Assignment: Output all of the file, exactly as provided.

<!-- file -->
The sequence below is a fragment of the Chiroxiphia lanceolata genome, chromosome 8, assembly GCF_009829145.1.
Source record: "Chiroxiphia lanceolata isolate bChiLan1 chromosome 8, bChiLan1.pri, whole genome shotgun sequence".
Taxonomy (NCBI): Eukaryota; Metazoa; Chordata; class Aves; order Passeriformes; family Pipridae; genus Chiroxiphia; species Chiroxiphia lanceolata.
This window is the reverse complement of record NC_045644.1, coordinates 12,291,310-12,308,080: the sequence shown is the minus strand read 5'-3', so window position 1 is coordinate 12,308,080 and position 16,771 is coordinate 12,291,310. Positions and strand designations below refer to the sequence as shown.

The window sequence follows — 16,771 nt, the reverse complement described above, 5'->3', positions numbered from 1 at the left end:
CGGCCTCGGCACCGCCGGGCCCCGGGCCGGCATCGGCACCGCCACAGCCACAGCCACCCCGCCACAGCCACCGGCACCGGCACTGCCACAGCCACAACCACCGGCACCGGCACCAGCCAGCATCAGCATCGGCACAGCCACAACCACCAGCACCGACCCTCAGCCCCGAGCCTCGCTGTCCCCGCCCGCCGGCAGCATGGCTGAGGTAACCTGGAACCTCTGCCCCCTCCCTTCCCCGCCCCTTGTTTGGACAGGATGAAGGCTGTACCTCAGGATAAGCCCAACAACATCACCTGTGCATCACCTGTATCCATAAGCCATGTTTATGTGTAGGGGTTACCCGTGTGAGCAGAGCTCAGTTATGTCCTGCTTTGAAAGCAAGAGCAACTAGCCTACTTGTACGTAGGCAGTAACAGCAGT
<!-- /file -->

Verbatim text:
The sequence below is a fragment of the Chiroxiphia lanceolata genome, chromosome 8, assembly GCF_009829145.1.
Source record: "Chiroxiphia lanceolata isolate bChiLan1 chromosome 8, bChiLan1.pri, whole genome shotgun sequence".
Taxonomy (NCBI): Eukaryota; Metazoa; Chordata; class Aves; order Passeriformes; family Pipridae; genus Chiroxiphia; species Chiroxiphia lanceolata.
This window is the reverse complement of record NC_045644.1, coordinates 12,291,310-12,308,080: the sequence shown is the minus strand read 5'-3', so window position 1 is coordinate 12,308,080 and position 16,771 is coordinate 12,291,310. Positions and strand designations below refer to the sequence as shown.

The window sequence follows — 16,771 nt, the reverse complement described above, 5'->3', positions numbered from 1 at the left end:
CGGCCTCGGCACCGCCGGGCCCCGGGCCGGCATCGGCACCGCCACAGCCACAGCCACCCCGCCACAGCCACCGGCACCGGCACTGCCACAGCCACAACCACCGGCACCGGCACCAGCCAGCATCAGCATCGGCACAGCCACAACCACCAGCACCGACCCTCAGCCCCGAGCCTCGCTGTCCCCGCCCGCCGGCAGCATGGCTGAGGTAACCTGGAACCTCTGCCCCCTCCCTTCCCCGCCCCTTGTTTGGACAGGATGAAGGCTGTACCTCAGGATAAGCCCAACAACATCACCTGTGCATCACCTGTATCCATAAGCCATGTTTATGTGTAGGGGTTACCCGTGTGAGCAGAGCTCAGTTATGTCCTGCTTTGAAAGCAAGAGCAACTAGCCTACTTGTACGTAGGCAGTAACAGCAGT